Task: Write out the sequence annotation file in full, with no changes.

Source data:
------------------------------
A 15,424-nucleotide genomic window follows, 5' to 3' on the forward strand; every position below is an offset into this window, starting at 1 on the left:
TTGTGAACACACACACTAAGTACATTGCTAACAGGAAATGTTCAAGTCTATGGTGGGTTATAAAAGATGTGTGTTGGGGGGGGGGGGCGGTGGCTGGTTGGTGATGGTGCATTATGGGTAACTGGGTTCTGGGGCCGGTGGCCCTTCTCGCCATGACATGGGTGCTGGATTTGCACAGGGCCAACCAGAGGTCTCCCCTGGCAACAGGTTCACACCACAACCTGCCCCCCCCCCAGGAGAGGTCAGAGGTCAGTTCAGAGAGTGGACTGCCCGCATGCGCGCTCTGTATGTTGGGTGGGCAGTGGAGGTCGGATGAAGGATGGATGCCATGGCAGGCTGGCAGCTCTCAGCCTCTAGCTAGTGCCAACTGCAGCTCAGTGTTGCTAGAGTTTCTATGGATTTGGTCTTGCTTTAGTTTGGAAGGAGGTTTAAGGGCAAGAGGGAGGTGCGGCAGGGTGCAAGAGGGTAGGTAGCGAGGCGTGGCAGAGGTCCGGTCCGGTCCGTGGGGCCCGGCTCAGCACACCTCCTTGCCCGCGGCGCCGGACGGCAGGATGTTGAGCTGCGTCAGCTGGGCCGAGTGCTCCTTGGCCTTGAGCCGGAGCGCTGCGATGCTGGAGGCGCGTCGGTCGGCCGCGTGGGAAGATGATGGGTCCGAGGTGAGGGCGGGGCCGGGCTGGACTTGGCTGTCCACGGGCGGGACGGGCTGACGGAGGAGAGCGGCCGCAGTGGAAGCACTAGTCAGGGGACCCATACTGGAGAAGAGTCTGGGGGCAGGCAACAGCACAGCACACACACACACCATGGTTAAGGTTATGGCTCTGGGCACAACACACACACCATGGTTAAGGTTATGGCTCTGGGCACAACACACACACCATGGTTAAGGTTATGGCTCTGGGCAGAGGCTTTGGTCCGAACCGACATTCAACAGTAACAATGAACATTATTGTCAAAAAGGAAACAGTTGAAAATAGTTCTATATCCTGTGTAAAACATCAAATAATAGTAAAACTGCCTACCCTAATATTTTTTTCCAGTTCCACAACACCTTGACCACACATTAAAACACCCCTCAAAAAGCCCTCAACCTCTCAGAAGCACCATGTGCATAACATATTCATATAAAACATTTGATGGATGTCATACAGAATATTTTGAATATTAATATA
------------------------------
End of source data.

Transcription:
A 15,424-nucleotide genomic window follows, 5' to 3' on the forward strand; every position below is an offset into this window, starting at 1 on the left:
TTGTGAACACACACACTAAGTACATTGCTAACAGGAAATGTTCAAGTCTATGGTGGGTTATAAAAGATGTGTGTTGGGGGGGGGGGGCGGTGGCTGGTTGGTGATGGTGCATTATGGGTAACTGGGTTCTGGGGCCGGTGGCCCTTCTCGCCATGACATGGGTGCTGGATTTGCACAGGGCCAACCAGAGGTCTCCCCTGGCAACAGGTTCACACCACAACCTGCCCCCCCCCCAGGAGAGGTCAGAGGTCAGTTCAGAGAGTGGACTGCCCGCATGCGCGCTCTGTATGTTGGGTGGGCAGTGGAGGTCGGATGAAGGATGGATGCCATGGCAGGCTGGCAGCTCTCAGCCTCTAGCTAGTGCCAACTGCAGCTCAGTGTTGCTAGAGTTTCTATGGATTTGGTCTTGCTTTAGTTTGGAAGGAGGTTTAAGGGCAAGAGGGAGGTGCGGCAGGGTGCAAGAGGGTAGGTAGCGAGGCGTGGCAGAGGTCCGGTCCGGTCCGTGGGGCCCGGCTCAGCACACCTCCTTGCCCGCGGCGCCGGACGGCAGGATGTTGAGCTGCGTCAGCTGGGCCGAGTGCTCCTTGGCCTTGAGCCGGAGCGCTGCGATGCTGGAGGCGCGTCGGTCGGCCGCGTGGGAAGATGATGGGTCCGAGGTGAGGGCGGGGCCGGGCTGGACTTGGCTGTCCACGGGCGGGACGGGCTGACGGAGGAGAGCGGCCGCAGTGGAAGCACTAGTCAGGGGACCCATACTGGAGAAGAGTCTGGGGGCAGGCAACAGCACAGCACACACACACACCATGGTTAAGGTTATGGCTCTGGGCACAACACACACACCATGGTTAAGGTTATGGCTCTGGGCACAACACACACACCATGGTTAAGGTTATGGCTCTGGGCAGAGGCTTTGGTCCGAACCGACATTCAACAGTAACAATGAACATTATTGTCAAAAAGGAAACAGTTGAAAATAGTTCTATATCCTGTGTAAAACATCAAATAATAGTAAAACTGCCTACCCTAATATTTTTTTCCAGTTCCACAACACCTTGACCACACATTAAAACACCCCTCAAAAAGCCCTCAACCTCTCAGAAGCACCATGTGCATAACATATTCATATAAAACATTTGATGGATGTCATACAGAATATTTTGAATATTAATATA